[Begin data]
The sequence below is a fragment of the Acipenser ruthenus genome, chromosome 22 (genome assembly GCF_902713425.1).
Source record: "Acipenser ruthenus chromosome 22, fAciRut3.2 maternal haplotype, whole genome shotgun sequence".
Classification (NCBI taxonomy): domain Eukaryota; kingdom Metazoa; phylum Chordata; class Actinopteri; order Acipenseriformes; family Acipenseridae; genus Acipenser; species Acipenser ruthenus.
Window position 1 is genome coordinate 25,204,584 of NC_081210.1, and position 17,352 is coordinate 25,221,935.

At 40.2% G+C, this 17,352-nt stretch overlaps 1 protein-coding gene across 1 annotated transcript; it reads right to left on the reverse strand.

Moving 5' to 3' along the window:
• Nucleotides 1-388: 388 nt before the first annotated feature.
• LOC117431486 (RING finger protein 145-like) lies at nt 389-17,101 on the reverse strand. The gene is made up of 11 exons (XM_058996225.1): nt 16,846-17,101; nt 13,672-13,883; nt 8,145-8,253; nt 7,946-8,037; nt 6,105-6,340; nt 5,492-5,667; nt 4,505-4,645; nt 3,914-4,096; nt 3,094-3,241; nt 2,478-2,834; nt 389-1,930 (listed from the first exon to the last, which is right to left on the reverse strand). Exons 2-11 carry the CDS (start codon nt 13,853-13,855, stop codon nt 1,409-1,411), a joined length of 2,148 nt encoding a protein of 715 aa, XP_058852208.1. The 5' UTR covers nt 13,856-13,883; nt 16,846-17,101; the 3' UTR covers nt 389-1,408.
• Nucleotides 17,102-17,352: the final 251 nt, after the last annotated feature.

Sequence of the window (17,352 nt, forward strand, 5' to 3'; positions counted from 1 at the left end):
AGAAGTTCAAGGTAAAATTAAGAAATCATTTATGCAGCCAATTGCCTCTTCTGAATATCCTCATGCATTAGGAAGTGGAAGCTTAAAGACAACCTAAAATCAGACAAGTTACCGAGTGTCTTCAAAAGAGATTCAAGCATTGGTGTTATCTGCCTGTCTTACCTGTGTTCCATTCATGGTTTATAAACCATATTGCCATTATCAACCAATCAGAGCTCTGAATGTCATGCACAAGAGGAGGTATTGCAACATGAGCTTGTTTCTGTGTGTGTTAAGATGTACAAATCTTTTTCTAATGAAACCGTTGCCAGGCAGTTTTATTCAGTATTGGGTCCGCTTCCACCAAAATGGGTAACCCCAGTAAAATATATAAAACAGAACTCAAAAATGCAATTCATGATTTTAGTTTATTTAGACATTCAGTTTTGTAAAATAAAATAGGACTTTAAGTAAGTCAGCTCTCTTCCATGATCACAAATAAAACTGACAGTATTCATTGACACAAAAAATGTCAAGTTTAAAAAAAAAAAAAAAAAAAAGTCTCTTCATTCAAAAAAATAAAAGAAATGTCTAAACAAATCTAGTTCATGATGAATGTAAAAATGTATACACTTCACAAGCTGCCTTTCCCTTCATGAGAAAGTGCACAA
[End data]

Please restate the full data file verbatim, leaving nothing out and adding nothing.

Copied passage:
The sequence below is a fragment of the Acipenser ruthenus genome, chromosome 22 (genome assembly GCF_902713425.1).
Source record: "Acipenser ruthenus chromosome 22, fAciRut3.2 maternal haplotype, whole genome shotgun sequence".
Classification (NCBI taxonomy): domain Eukaryota; kingdom Metazoa; phylum Chordata; class Actinopteri; order Acipenseriformes; family Acipenseridae; genus Acipenser; species Acipenser ruthenus.
Window position 1 is genome coordinate 25,204,584 of NC_081210.1, and position 17,352 is coordinate 25,221,935.

At 40.2% G+C, this 17,352-nt stretch overlaps 1 protein-coding gene across 1 annotated transcript; it reads right to left on the reverse strand.

Moving 5' to 3' along the window:
• Nucleotides 1-388: 388 nt before the first annotated feature.
• LOC117431486 (RING finger protein 145-like) lies at nt 389-17,101 on the reverse strand. The gene is made up of 11 exons (XM_058996225.1): nt 16,846-17,101; nt 13,672-13,883; nt 8,145-8,253; nt 7,946-8,037; nt 6,105-6,340; nt 5,492-5,667; nt 4,505-4,645; nt 3,914-4,096; nt 3,094-3,241; nt 2,478-2,834; nt 389-1,930 (listed from the first exon to the last, which is right to left on the reverse strand). Exons 2-11 carry the CDS (start codon nt 13,853-13,855, stop codon nt 1,409-1,411), a joined length of 2,148 nt encoding a protein of 715 aa, XP_058852208.1. The 5' UTR covers nt 13,856-13,883; nt 16,846-17,101; the 3' UTR covers nt 389-1,408.
• Nucleotides 17,102-17,352: the final 251 nt, after the last annotated feature.

Sequence of the window (17,352 nt, forward strand, 5' to 3'; positions counted from 1 at the left end):
AGAAGTTCAAGGTAAAATTAAGAAATCATTTATGCAGCCAATTGCCTCTTCTGAATATCCTCATGCATTAGGAAGTGGAAGCTTAAAGACAACCTAAAATCAGACAAGTTACCGAGTGTCTTCAAAAGAGATTCAAGCATTGGTGTTATCTGCCTGTCTTACCTGTGTTCCATTCATGGTTTATAAACCATATTGCCATTATCAACCAATCAGAGCTCTGAATGTCATGCACAAGAGGAGGTATTGCAACATGAGCTTGTTTCTGTGTGTGTTAAGATGTACAAATCTTTTTCTAATGAAACCGTTGCCAGGCAGTTTTATTCAGTATTGGGTCCGCTTCCACCAAAATGGGTAACCCCAGTAAAATATATAAAACAGAACTCAAAAATGCAATTCATGATTTTAGTTTATTTAGACATTCAGTTTTGTAAAATAAAATAGGACTTTAAGTAAGTCAGCTCTCTTCCATGATCACAAATAAAACTGACAGTATTCATTGACACAAAAAATGTCAAGTTTAAAAAAAAAAAAAAAAAAAAGTCTCTTCATTCAAAAAAATAAAAGAAATGTCTAAACAAATCTAGTTCATGATGAATGTAAAAATGTATACACTTCACAAGCTGCCTTTCCCTTCATGAGAAAGTGCACAA